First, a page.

Paul Chiusano

Functional programming, UX, tech


About my book

My book, Functional Programming in Scala, uses Scala as a vehicle for teaching FP. Read what people are saying about it.

Popular links

Unison: a friendly programming language from the future the worldwide elastic computer (coming soon)
Type systems and UX: an example
CSS is unnecessary

Can type systems provide a better way of organizing game interactivity?

[   fp   gaming   ]            

I’ve been playing through Alien: Isolation. The game is well-executed, gorgeous, scary, and yet limited in a way that makes it unsatisfying. I’ll talk about that, but a bit of context on the game first:

The game takes place 15 years after the events of the first Alien film. You play as Amanda Ripley, daughter of Ellen Ripley and part of a crew sent to recover the flight recorder from the Nostromos (the space station from the first Alien film). After some brief, predictable plot machinations, you end up stranded on board the enormous Sevastopol station, isolated from the rest of your crew. The flight recorder is somewhere aboard the station, but perhaps you have more important things to worry about. You find the station in disarray and suspiciously empty. Various clues—ominous graffiti on the walls, messages and logs on old computer terminals sprinkled throughout the station, and yes, discovery of dismembered dead bodies—lead you to the uncomfortable conclusion that there’s something on board the Sevastopol which has killed the majority of the crew. Of course, we knew where this was going all along, but not until a few hours into the gameplay do we see even a glimpse of the Alien.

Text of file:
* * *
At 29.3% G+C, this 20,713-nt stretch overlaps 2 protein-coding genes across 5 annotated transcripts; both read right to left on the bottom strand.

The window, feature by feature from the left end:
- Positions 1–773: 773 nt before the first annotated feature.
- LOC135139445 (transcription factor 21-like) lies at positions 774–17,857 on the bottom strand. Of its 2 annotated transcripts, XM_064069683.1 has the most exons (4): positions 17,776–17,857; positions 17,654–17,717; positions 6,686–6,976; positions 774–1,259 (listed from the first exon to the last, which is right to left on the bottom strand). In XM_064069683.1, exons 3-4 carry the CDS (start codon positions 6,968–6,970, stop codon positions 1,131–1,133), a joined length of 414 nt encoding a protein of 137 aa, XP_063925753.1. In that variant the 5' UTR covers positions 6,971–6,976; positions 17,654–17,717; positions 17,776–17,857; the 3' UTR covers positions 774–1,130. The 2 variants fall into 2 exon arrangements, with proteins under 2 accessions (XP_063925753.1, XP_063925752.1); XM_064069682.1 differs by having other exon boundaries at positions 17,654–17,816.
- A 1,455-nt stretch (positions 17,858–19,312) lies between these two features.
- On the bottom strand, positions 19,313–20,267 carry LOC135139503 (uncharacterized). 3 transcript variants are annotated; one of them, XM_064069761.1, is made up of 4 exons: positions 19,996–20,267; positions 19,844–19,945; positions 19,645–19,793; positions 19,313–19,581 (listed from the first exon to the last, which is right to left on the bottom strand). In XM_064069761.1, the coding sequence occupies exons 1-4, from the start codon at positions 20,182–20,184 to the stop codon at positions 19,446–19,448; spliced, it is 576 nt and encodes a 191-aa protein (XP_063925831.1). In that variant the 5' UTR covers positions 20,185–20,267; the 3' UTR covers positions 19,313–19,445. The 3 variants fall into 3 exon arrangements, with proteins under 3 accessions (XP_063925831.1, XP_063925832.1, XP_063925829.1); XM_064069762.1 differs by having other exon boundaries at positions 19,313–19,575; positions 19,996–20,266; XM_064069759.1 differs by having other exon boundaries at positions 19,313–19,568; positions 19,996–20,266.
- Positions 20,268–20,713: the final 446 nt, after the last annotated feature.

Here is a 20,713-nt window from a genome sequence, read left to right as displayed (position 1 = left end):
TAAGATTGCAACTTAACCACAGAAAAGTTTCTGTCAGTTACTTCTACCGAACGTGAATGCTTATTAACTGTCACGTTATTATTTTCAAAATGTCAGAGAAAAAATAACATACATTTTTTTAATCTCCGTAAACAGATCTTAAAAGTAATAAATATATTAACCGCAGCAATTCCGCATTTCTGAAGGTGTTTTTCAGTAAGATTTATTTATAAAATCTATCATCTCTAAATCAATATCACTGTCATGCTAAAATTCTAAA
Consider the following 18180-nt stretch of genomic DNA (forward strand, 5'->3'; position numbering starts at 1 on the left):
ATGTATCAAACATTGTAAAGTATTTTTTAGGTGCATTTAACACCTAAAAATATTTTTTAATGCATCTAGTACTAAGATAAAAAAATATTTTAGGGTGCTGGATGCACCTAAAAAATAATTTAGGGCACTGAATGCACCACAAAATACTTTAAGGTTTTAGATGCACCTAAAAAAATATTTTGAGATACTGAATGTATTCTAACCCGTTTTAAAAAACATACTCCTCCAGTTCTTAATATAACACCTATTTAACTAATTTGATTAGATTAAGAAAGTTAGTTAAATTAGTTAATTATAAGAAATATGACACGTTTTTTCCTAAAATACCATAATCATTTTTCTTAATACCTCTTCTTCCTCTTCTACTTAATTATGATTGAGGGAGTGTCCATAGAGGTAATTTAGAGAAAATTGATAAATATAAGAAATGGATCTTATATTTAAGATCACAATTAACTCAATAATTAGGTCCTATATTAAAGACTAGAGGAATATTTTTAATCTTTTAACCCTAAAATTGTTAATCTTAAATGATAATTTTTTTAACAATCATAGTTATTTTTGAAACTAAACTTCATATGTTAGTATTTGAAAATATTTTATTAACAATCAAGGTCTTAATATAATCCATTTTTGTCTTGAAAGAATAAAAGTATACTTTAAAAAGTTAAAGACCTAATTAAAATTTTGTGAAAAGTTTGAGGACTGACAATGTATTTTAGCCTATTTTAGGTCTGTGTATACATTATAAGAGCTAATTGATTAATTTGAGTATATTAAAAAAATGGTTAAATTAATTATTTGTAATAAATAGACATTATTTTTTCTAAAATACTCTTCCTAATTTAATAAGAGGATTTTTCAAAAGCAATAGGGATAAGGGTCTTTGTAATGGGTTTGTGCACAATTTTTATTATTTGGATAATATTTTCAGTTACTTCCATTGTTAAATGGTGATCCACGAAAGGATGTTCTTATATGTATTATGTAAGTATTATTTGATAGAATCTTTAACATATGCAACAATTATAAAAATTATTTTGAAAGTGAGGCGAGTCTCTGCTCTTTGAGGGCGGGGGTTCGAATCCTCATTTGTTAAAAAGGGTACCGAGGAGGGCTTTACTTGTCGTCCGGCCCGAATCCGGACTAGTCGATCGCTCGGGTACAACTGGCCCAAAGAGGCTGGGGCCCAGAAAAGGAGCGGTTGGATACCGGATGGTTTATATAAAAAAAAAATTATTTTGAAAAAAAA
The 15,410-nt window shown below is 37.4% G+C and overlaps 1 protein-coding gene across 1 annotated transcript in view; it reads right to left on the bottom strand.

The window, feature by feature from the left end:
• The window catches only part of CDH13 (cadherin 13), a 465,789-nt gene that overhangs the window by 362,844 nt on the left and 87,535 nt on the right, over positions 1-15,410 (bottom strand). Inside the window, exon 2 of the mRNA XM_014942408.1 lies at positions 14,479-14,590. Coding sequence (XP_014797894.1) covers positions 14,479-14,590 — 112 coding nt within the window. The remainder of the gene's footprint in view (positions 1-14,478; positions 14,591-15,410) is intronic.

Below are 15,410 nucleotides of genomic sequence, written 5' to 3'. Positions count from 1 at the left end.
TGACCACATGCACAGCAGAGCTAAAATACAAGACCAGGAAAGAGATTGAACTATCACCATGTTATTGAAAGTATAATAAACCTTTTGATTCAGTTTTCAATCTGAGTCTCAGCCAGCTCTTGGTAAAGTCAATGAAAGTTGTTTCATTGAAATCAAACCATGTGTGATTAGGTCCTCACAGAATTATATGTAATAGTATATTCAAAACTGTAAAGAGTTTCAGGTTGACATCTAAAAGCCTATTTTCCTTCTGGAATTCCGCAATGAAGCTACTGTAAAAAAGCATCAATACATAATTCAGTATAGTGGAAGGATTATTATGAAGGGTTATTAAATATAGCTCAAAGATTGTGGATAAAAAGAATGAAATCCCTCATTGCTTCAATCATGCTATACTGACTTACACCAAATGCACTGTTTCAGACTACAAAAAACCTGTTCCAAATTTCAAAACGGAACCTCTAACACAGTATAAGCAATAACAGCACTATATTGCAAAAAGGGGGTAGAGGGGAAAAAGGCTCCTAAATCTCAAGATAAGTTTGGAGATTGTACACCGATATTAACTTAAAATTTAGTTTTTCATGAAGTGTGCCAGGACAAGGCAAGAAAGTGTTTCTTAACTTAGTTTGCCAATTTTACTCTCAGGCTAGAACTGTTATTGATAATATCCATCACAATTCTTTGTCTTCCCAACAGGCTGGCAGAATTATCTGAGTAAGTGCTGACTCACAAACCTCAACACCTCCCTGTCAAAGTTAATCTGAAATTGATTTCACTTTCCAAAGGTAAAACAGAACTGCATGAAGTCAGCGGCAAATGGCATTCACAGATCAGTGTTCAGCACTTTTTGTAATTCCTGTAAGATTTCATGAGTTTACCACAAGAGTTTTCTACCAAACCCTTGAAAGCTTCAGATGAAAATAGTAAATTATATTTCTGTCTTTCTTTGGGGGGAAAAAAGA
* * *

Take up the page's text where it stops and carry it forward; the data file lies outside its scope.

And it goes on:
The gameplay involves a lot of stealth and generally avoiding rather than confronting dangerous situations. You are not in control, and you don’t have the resources to attempt any sort of direct confrontation with enemies. The overall experience is effectively frightening. I’ll relay just one anecdote from my gameplay. I’d just successfully snuck my way through a treacherous area where some androids-gone-haywire were patrolling and killing any humans they encountered. I exited the area safely and was desperate for a save point. Gameplay fatigue had set in; it was a little over an hour into my session and I wasn’t thinking clearly or paying close attention. At this point in the game, I’d seen only glimpses of the Alien and had for no good reason convinced myself that any direct confrontation wasn’t something I’d have to worry about for a few more hours. I wandered around somewhat aimlessly looking for a save point (they appear as emergency phone terminals in the game, spaced annoyingly far apart). For no reason that I can explain, I avoided looking at my map, where where save points are conveniently indicated. As I wandered, I heard odd noises… perhaps the reverberating denting metal sound that comes with heavy footsteps on a thin metal surface? But I dismissed it—noises that couldn’t be fully explained had become a fact of life for me while on board the Sevastopol. The motion sensor I’d been using religiously earlier to avoid androids went unused for several minutes. I finally paused, took it out, and noticed movement on it. Whatever it was moved rapidly out of range, more rapidly than any android. That’s odd. Without considering the gravity of my situation, I put the sensor away and continued wandering. In retrospect, I was behaving a lot like the clueless expendable crew member in the first Alien movie who has no idea what kind of danger he’s in and gets nabbed while searching for the cat that escapes. A minute or two later, I reached a door, and without thinking, walked to it and waited for it to open.